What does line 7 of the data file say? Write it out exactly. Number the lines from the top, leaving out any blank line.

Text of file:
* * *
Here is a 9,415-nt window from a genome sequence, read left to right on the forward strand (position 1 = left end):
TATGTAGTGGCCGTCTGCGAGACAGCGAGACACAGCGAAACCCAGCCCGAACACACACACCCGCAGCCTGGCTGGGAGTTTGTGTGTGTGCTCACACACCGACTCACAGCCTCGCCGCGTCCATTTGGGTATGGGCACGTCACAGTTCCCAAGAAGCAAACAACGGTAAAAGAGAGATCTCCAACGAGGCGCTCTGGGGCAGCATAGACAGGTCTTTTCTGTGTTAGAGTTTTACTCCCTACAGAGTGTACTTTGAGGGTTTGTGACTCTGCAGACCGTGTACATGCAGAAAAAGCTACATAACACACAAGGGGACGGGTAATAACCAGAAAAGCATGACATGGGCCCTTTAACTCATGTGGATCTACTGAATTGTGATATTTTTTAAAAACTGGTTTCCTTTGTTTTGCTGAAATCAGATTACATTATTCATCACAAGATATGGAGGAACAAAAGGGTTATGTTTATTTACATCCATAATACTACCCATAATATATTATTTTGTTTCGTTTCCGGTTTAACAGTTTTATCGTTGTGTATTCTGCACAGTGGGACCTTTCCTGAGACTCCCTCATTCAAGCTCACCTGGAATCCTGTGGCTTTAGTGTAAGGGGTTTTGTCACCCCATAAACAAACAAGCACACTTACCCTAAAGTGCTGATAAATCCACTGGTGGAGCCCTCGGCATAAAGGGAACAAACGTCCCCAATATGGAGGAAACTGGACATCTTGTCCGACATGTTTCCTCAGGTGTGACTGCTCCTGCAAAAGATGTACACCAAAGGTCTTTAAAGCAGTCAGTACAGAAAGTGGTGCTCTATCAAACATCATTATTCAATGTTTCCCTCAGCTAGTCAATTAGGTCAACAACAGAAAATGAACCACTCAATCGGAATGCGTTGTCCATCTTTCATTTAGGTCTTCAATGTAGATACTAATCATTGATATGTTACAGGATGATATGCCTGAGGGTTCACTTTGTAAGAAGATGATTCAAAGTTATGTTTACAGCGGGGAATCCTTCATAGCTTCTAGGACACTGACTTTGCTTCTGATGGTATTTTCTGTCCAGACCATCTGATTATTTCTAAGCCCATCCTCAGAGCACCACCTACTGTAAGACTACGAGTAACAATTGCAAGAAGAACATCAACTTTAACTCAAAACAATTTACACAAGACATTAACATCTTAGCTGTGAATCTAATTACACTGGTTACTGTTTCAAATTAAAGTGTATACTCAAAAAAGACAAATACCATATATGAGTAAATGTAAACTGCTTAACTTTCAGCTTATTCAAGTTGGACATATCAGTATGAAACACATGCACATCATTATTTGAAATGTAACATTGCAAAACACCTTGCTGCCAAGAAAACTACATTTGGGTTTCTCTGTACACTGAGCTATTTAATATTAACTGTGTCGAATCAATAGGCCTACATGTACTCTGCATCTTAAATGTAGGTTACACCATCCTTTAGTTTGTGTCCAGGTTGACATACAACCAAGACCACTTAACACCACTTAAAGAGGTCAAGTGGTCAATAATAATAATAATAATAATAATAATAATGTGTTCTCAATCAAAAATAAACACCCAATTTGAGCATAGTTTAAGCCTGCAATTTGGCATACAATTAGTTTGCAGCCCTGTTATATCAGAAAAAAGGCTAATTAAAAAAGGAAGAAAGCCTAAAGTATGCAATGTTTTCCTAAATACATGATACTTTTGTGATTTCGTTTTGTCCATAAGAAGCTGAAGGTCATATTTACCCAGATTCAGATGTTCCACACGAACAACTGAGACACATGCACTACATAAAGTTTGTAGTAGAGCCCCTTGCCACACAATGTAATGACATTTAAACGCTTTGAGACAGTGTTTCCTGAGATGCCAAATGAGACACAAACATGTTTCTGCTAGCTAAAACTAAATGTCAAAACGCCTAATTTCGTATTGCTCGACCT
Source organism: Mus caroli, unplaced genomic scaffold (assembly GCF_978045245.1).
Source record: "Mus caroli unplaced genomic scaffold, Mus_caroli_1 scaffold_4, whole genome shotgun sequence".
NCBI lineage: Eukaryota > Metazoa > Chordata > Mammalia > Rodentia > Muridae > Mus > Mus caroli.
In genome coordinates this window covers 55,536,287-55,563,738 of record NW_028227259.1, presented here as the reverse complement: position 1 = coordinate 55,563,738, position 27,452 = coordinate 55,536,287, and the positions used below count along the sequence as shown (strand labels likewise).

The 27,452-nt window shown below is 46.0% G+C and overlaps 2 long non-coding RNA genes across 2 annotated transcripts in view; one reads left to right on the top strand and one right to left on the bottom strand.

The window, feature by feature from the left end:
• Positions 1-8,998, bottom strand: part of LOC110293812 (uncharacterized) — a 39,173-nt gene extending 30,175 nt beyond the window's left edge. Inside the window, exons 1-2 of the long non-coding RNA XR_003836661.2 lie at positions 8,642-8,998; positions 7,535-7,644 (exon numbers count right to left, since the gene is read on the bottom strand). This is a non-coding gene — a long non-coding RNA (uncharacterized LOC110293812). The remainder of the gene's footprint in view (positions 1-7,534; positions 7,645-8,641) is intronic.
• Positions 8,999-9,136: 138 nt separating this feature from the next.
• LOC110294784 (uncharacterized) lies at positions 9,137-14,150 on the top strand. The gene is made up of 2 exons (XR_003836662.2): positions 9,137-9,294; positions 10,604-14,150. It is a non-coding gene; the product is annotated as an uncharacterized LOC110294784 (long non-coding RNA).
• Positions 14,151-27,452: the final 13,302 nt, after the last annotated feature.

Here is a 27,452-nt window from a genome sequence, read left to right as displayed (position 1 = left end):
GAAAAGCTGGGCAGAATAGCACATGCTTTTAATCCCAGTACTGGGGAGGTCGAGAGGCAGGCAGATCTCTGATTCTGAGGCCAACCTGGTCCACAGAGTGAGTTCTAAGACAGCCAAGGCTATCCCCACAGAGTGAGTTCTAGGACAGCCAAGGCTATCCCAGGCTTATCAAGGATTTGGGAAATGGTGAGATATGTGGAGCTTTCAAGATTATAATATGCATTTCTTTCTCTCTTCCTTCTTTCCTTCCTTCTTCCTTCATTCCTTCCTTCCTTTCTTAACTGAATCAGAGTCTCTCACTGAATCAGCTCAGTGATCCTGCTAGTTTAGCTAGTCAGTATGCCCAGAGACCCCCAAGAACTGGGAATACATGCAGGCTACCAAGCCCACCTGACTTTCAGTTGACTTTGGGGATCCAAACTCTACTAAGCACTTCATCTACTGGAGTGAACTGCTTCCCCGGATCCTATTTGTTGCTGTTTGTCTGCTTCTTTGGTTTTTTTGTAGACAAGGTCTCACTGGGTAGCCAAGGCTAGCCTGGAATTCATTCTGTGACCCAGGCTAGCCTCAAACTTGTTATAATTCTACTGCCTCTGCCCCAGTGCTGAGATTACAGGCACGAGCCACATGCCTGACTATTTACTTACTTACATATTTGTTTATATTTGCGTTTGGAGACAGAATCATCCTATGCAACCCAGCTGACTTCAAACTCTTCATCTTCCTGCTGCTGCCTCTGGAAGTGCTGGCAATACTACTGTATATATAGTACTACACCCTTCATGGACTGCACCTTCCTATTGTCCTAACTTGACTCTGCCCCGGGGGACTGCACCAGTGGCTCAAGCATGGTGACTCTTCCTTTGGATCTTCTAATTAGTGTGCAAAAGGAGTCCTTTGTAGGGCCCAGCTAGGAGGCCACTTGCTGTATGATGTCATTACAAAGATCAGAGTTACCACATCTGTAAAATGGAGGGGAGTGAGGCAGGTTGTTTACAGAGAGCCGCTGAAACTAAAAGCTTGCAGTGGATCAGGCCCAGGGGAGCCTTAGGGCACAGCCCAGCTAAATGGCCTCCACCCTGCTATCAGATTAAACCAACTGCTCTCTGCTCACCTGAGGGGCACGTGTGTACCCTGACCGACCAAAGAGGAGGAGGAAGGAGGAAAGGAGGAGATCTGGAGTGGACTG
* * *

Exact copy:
The 27,452-nt window shown below is 46.0% G+C and overlaps 2 long non-coding RNA genes across 2 annotated transcripts in view; one reads left to right on the top strand and one right to left on the bottom strand.